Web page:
The Wet’suwet’en, Aboriginal Title, and the Rule of Law: An Explainer

By Kate Gunn and Bruce McIvor

Image result for Kate Gunn & Bruce McIvorThe RCMP’s enforcement of the Coastal GasLink injunction against the Wet’suwet’en has ignited a national debate about the law and the rights of Indigenous people.

Image result for Kate Gunn & Bruce McIvorUnfortunately, misconceptions and conflicting information threaten to derail this important conversation. Below, we attempt to provide clear, straightforward answers to address some of these fundamental misunderstandings.

What about support for the project from the Wet’suwet’en elected Chiefs and Councils?

Media outlets across the country have repeatedly reported that First Nations along the pipeline route, including the Wet’suwet’en, have signed agreements in support of the project.

Underlying this statement are several key issues that require clarification.

First, the Wet’suwet’en, like many Indigenous groups in Canada, are governed by both a traditional governance system and elected Chiefs and Councils.

The Chief and Council system exists under the Indian Act, a piece of federal legislation. It was introduced by the federal government in the 19th century as part of Canada’s attempts to systematically oppress and displace Indigenous law and governance.

The Wet’suwet’en hereditary governance system predates colonization and continues to exist today. The Wet’suwet’en and Gitxsan Hereditary Chiefs, not the Indian Act Chiefs and Councils, were the plaintiffs in the landmark Delgamuukw-Gisday’way Aboriginal title case. They provided the court with exhaustive and detailed evidence of the Wet’suwet’en and Gitxsan governance system and the legal authority of Hereditary Chiefs.

Unless otherwise authorized by the Indigenous Nation members, the authority of elected Chiefs and Councils is limited to the powers set out under the Indian Act. The Indian Act does not provide authority for a Chief and Council to make decisions about lands beyond the boundaries of the First Nation’s reserves.

By contrast, the Hereditary Chiefs are responsible under Wet’suwet’en law and governance for making decisions relating to their ancestral lands. It is these lands that the Hereditary Chiefs are seeking to protect from the impacts of the pipeline project, not Indian Act reserve lands.

Second, Indigenous peoples hold rights to lands in Canada which extend far beyond the boundaries of Indian Act reserves, including Aboriginal title and rights to the lands they used and occupied prior to the arrival of Europeans and the assertion of Crown sovereignty. Aboriginal title and rights are protected under the Constitution Act, 1982 – the highest law in Canada’s legal system.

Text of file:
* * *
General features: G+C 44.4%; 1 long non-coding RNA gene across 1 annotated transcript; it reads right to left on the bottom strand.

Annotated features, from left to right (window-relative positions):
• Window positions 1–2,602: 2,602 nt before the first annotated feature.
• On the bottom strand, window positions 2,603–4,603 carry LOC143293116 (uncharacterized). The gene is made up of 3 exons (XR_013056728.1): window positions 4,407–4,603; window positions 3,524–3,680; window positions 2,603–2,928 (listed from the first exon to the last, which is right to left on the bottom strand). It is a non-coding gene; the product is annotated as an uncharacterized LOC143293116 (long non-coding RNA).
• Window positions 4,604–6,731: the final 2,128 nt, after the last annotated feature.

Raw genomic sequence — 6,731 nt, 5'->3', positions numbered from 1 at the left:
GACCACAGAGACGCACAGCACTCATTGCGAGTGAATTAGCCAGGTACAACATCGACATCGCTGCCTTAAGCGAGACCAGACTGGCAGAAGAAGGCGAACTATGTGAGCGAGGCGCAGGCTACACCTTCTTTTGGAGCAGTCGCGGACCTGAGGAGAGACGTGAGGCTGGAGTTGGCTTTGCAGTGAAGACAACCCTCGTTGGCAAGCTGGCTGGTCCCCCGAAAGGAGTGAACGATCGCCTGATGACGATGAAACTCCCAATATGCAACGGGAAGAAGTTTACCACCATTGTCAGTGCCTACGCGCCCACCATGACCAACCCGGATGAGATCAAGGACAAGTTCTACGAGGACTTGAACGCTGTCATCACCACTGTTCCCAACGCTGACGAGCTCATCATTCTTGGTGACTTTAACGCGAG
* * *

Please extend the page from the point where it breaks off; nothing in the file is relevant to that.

Third, the fact that First Nations have signed agreements with Coastal GasLink does not, in itself, mean that its members support the project without qualification.

Across the country, Indian Act band councils are forced to make difficult choices about how to provide for their members – a situation which exists in large part due to the process of colonization, chronic underfunding for reserve infrastructure and refusal on the part of the Crown to meaningfully recognize Indigenous rights and jurisdiction.

The fact that elected Wet’suwet’en Chiefs and Councils have entered into benefit agreements with Coastal GasLink should not be taken as unconditional support for the project.

Finally, similar to how Canada functions as a confederation with separate provinces with their own authority, First Nation decisions on major projects are not simply a matter of majority rules.

The Quebec provincial government made it clear that it was opposed to and would not sanction the proposed Energy East pipeline. The federal government and other provincial governments respected Quebec’s right to make this decision. Similarly, First Nations often disagree about major projects. One cannot speak for another and the majority cannot simply overrule the minority or individual First Nations.

But aren’t the Indian Act Chiefs and Councils democratically elected?

Chiefs and Councils under the Indian Act may be elected, but they do not necessarily speak for the Nation as a whole.

Most Chiefs and Councils are elected by status ‘Indians’ whose names are on an Indian Act band list. The federal government decides who is entitled to be registered as a status Indian through the registration provisions of the Indian Act. The registration provisions are restrictive and have been subject to numerous legal challenges.

Some Indian Act bands have adopted custom election codes that allow non-status ‘Indians’ to vote. However, in general if an individual does not meet the criteria for ‘Indian’ status under the Indian Act, they will not be able to vote in band elections.

Critically, the fact that an Indigenous person is not registered under the Indian Act does not mean that they do not hold Aboriginal title and rights. Aboriginal title and rights are held collectively and are not restricted to status Indians registered under the Indian Act.

But what about the ‘rule of law’?

Land law in Canada is much more complicated and uncertain than most non-Indigenous Canadians appreciate.

When European colonizers arrived, numerous Indigenous Nations existed throughout the land we now call Canada. Each Indigenous Nation, including the Wet’suwet’en, had their own unique and specific set of land laws. Canadian courts continue to recognize that Indigenous laws form part of Canada’s legal system, including as a basis for Aboriginal title. The “rule of law” therefore includes both Canadian and Indigenous law.